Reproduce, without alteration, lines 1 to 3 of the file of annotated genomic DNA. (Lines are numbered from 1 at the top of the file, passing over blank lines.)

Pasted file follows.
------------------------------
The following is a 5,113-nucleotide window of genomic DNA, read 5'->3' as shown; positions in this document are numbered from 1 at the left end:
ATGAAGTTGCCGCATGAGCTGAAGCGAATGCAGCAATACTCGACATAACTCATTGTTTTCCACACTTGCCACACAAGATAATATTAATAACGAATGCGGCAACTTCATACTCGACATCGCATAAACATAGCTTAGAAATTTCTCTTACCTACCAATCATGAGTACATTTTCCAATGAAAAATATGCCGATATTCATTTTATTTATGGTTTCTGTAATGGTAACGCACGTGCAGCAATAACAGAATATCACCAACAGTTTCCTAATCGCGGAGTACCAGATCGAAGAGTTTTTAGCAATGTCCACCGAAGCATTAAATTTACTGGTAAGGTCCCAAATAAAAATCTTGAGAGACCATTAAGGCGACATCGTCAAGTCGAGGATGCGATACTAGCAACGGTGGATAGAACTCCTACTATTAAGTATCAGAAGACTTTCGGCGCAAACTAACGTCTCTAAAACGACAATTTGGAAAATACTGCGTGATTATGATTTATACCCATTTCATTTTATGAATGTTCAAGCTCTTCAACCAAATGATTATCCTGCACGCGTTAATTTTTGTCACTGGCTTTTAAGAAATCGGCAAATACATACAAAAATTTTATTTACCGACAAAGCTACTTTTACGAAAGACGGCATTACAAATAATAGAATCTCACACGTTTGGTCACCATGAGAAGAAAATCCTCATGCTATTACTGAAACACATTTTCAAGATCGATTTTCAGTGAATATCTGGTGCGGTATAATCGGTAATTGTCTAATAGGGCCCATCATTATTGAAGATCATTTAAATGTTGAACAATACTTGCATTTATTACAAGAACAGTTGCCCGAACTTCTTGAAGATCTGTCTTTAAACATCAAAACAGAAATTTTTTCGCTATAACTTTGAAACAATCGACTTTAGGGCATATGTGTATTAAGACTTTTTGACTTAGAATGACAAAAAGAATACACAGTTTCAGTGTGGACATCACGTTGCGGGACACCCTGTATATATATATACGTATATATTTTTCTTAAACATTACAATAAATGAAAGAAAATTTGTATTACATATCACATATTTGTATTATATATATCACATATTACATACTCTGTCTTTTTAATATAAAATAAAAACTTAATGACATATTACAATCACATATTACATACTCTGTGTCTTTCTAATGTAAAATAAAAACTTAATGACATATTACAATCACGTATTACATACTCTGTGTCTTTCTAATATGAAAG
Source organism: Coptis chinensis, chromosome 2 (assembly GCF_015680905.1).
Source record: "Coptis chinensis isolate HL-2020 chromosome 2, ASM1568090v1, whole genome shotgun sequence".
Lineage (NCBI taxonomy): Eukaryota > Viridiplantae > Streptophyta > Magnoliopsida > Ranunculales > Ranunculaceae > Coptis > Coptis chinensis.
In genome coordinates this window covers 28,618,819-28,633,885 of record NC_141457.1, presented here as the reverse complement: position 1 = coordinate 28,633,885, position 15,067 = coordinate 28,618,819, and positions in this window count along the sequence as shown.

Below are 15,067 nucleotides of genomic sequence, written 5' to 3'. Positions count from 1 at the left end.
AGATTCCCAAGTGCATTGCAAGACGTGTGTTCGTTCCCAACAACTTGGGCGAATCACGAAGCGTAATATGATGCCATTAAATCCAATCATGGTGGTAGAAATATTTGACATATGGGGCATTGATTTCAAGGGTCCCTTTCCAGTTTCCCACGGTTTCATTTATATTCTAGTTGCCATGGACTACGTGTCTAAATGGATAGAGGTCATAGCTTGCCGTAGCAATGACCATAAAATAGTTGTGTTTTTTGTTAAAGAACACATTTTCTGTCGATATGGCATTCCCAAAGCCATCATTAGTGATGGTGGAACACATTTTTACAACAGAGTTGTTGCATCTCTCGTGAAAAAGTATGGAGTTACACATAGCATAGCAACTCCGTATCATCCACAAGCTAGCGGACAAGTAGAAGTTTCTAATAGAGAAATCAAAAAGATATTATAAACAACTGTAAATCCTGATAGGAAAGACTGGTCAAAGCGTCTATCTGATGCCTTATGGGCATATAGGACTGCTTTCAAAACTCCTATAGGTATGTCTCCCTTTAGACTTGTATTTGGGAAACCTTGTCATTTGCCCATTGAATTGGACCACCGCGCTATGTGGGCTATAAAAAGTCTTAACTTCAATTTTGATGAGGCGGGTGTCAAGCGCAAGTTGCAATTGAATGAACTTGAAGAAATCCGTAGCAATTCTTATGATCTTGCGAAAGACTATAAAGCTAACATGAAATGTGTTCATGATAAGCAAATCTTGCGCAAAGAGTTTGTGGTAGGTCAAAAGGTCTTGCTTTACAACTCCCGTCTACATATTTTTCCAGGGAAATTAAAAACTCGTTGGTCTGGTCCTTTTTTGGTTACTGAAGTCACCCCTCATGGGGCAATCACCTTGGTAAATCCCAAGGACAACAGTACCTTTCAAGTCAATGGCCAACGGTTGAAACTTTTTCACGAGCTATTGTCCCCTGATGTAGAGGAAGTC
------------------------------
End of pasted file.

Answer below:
The following is a 5,113-nucleotide window of genomic DNA, read 5'->3' as shown; positions in this document are numbered from 1 at the left end:
ATGAAGTTGCCGCATGAGCTGAAGCGAATGCAGCAATACTCGACATAACTCATTGTTTTCCACACTTGCCACACAAGATAATATTAATAACGAATGCGGCAACTTCATACTCGACATCGCATAAACATAGCTTAGAAATTTCTCTTACCTACCAATCATGAGTACATTTTCCAATGAAAAATATGCCGATATTCATTTTATTTATGGTTTCTGTAATGGTAACGCACGTGCAGCAATAACAGAATATCACCAACAGTTTCCTAATCGCGGAGTACCAGATCGAAGAGTTTTTAGCAATGTCCACCGAAGCATTAAATTTACTGGTAAGGTCCCAAATAAAAATCTTGAGAGACCATTAAGGCGACATCGTCAAGTCGAGGATGCGATACTAGCAACGGTGGATAGAACTCCTACTATTAAGTATCAGAAGACTTTCGGCGCAAACTAACGTCTCTAAAACGACAATTTGGAAAATACTGCGTGATTATGATTTATACCCATTTCATTTTATGAATGTTCAAGCTCTTCAACCAAATGATTATCCTGCACGCGTTAATTTTTGTCACTGGCTTTTAAGAAATCGGCAAATACATACAAAAATTTTATTTACCGACAAAGCTACTTTTACGAAAGACGGCATTACAAATAATAGAATCTCACACGTTTGGTCACCATGAGAAGAAAATCCTCATGCTATTACTGAAACACATTTTCAAGATCGATTTTCAGTGAATATCTGGTGCGGTATAATCGGTAATTGTCTAATAGGGCCCATCATTATTGAAGATCATTTAAATGTTGAACAATACTTGCATTTATTACAAGAACAGTTGCCCGAACTTCTTGAAGATCTGTCTTTAAACATCAAAACAGAAATTTTTTCGCTATAACTTTGAAACAATCGACTTTAGGGCATATGTGTATTAAGACTTTTTGACTTAGAATGACAAAAAGAATACACAGTTTCAGTGTGGACATCACGTTGCGGGACACCCTGTATATATATATACGTATATATTTTTCTTAAACATTACAATAAATGAAAGAAAATTTGTATTACATATCACATATTTGTATTATATATATCACATATTACATACTCTGTCTTTTTAATATAAAATAAAAACTTAATGACATATTACAATCACATATTACATACTCTGTGTCTTTCTAATGTAAAATAAAAACTTAATGACATATTACAATCACGTATTACATACTCTGTGTCTTTCTAATATGAAAG
Source organism: Coptis chinensis, chromosome 2 (assembly GCF_015680905.1).